• “I can’t tell you what the result will be. These are all complicated issues, and require meaningful debate, international cooperation, and innovative solutions. We need to decide on the proper balance between institutional and decentralized power, and how to build tools that amplify what is good in each while suppressing the bad.”

How we broke PHP, hacked PornHub, and earned $20,000

  • As we covered a few months ago, PornHub has opened up their new bug bounty program via
  • Now, a group of researchers have collected a $20,000 bounty, and are sharing the details of how they did it
  • “We have gained remote code execution on and have earned a $20,000 bug bounty on Hackerone. We were also awarded with $2,000 by the Internet Bug Bounty committee
  • “We have found two use-after-free vulnerabilities in PHP’s garbage collection algorithm. Those vulnerabilities were remotely exploitable over PHP’s unserialize function.”
  • “After analyzing the platform we quickly detected the usage of unserialize on the website. Multiple paths (everywhere where you could upload hot pictures and so on) were affected”
  • “In all cases a parameter named “cookie” got unserialized from POST data and afterwards reflected via Set-Cookie headers”
  • So, whatever data you sent to the website while uploading, was serialized and set as a cookie, which would be unserialized and read back in by each subsequent request. This is how websites maintain state across multiple requests.
  • When the researchers modified the POST request to include an a serialized PHP Exception, the PornHub website reacted to the exception
  • “This might strike as a harmless information disclosure at first sight, but generally it is known that using user input on unserialize is a bad idea”
  • “The core unserializer alone is relatively complex as it involves more than 1200 lines of code in PHP 5.6. Further, many internal PHP classes have their own unserialize methods. By supporting structures like objects, arrays, integers, strings or even references it is no surprise that PHP’s track record shows a tendency for bugs and memory corruption vulnerabilities. Sadly, there were no known vulnerabilities of such type for newer PHP versions like PHP 5.6 or PHP 7, especially because unserialize already got a lot of attention in the past”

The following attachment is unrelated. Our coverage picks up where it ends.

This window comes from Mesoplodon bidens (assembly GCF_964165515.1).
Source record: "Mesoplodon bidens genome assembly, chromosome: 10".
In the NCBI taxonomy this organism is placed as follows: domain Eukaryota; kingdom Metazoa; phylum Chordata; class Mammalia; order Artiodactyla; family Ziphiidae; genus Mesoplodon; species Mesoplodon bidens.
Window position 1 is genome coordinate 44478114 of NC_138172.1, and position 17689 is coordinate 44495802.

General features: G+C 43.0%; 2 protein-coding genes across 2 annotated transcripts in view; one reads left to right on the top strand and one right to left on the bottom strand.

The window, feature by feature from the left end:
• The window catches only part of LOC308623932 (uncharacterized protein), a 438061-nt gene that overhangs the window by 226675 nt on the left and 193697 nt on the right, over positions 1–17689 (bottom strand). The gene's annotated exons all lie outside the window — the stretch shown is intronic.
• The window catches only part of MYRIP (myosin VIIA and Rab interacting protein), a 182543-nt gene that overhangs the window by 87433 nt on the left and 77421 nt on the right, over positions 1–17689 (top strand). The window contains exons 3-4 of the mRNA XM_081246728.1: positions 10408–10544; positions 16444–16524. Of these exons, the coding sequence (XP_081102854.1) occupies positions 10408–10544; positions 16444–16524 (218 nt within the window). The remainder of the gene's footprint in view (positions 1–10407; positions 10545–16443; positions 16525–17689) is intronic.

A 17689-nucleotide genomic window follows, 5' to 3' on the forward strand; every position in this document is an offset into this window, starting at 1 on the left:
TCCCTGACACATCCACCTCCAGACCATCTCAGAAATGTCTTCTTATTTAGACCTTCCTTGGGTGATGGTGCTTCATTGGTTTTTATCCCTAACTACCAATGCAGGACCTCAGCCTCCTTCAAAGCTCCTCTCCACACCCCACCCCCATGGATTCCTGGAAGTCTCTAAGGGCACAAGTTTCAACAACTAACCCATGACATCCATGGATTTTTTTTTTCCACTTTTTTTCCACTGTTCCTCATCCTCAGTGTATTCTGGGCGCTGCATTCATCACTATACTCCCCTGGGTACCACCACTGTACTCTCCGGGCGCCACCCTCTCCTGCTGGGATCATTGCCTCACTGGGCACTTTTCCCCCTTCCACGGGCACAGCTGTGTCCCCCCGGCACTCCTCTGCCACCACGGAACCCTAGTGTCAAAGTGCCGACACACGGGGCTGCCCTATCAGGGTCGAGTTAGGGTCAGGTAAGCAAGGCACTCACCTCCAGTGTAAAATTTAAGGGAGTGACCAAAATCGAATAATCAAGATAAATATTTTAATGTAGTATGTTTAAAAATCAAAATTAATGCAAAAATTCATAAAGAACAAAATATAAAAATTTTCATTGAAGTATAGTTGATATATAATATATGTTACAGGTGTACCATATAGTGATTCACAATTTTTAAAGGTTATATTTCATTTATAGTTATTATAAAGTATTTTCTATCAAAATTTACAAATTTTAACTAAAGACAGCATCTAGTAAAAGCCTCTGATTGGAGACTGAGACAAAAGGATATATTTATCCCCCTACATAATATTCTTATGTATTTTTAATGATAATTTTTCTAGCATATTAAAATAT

• “Hence, auditing it can be compared to squeezing an already tightly squeezed lemon. Finally, after so much attention and so many security fixes its vulnerability potential should have been drained out and it should be secure, shouldn’t it?”
  • The implemented a fuzzer, and started running it. Eventually they found a bug in PHP 7, but when they tried it against PornHub, it didn’t work. This suggested that PornHub used PHP 5.6. Running the fuzzer against PHP 5.6 generated more than 1 TB of logs, but no vulnerabilities.
  • “Eventually, after putting more and more effort into fuzzing we’ve stumbled upon unexpected behavior again.”
  • “A tremendous amount of time was necessary to analyze potential issues. After all, we could extract a concise proof of concept of a working memory corruption bug — a so called use-after-free vulnerability! Upon further investigation we discovered that the root cause could be found in PHP’s garbage collection algorithm, a component of PHP that is completely unrelated to unserialize. However, the interaction of both components occurred only after unserialize had finished its job. Consequently, it was not well suited for remote exploitation. After further analysis, gaining a deeper understanding for the problem’s root causes and a lot of hard work a similar use-after-free vulnerability was found that seemed to be promising for remote exploitation.”
  • “Even this promising use-after-free vulnerability was considerably difficult to exploit. In particular, it involved multiple exploitation stages.”
  • The article then goes on to explain how they exploited the use-after-free vulnerability in great detail
  • Once they had the ability to execute the code they provided, they needed a way to view the output
  • “Being able to execute arbitrary PHP code is an important step, but being able to view its output is equally important, unless one wants to deal with side channels to receive responses. So the remaining tricky part was to somehow display the result on Pornhub’s website.”